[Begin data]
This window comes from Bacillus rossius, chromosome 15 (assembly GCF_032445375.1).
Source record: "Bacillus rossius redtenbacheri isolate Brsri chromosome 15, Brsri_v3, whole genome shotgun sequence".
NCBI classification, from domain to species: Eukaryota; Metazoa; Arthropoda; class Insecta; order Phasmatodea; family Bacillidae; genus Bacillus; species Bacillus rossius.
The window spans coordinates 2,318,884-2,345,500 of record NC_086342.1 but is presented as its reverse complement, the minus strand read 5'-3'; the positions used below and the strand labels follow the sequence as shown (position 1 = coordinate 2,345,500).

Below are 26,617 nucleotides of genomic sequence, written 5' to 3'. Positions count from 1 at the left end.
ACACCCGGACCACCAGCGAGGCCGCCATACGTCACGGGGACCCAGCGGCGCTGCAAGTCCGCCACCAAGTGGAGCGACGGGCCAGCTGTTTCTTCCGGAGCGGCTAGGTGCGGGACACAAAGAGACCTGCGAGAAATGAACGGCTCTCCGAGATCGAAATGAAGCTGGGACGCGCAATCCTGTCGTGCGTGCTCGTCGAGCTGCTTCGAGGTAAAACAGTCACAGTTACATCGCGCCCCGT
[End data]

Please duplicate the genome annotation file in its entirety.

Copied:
This window comes from Bacillus rossius, chromosome 15 (assembly GCF_032445375.1).
Source record: "Bacillus rossius redtenbacheri isolate Brsri chromosome 15, Brsri_v3, whole genome shotgun sequence".
NCBI classification, from domain to species: Eukaryota; Metazoa; Arthropoda; class Insecta; order Phasmatodea; family Bacillidae; genus Bacillus; species Bacillus rossius.
The window spans coordinates 2,318,884-2,345,500 of record NC_086342.1 but is presented as its reverse complement, the minus strand read 5'-3'; the positions used below and the strand labels follow the sequence as shown (position 1 = coordinate 2,345,500).

Below are 26,617 nucleotides of genomic sequence, written 5' to 3'. Positions count from 1 at the left end.
ACACCCGGACCACCAGCGAGGCCGCCATACGTCACGGGGACCCAGCGGCGCTGCAAGTCCGCCACCAAGTGGAGCGACGGGCCAGCTGTTTCTTCCGGAGCGGCTAGGTGCGGGACACAAAGAGACCTGCGAGAAATGAACGGCTCTCCGAGATCGAAATGAAGCTGGGACGCGCAATCCTGTCGTGCGTGCTCGTCGAGCTGCTTCGAGGTAAAACAGTCACAGTTACATCGCGCCCCGT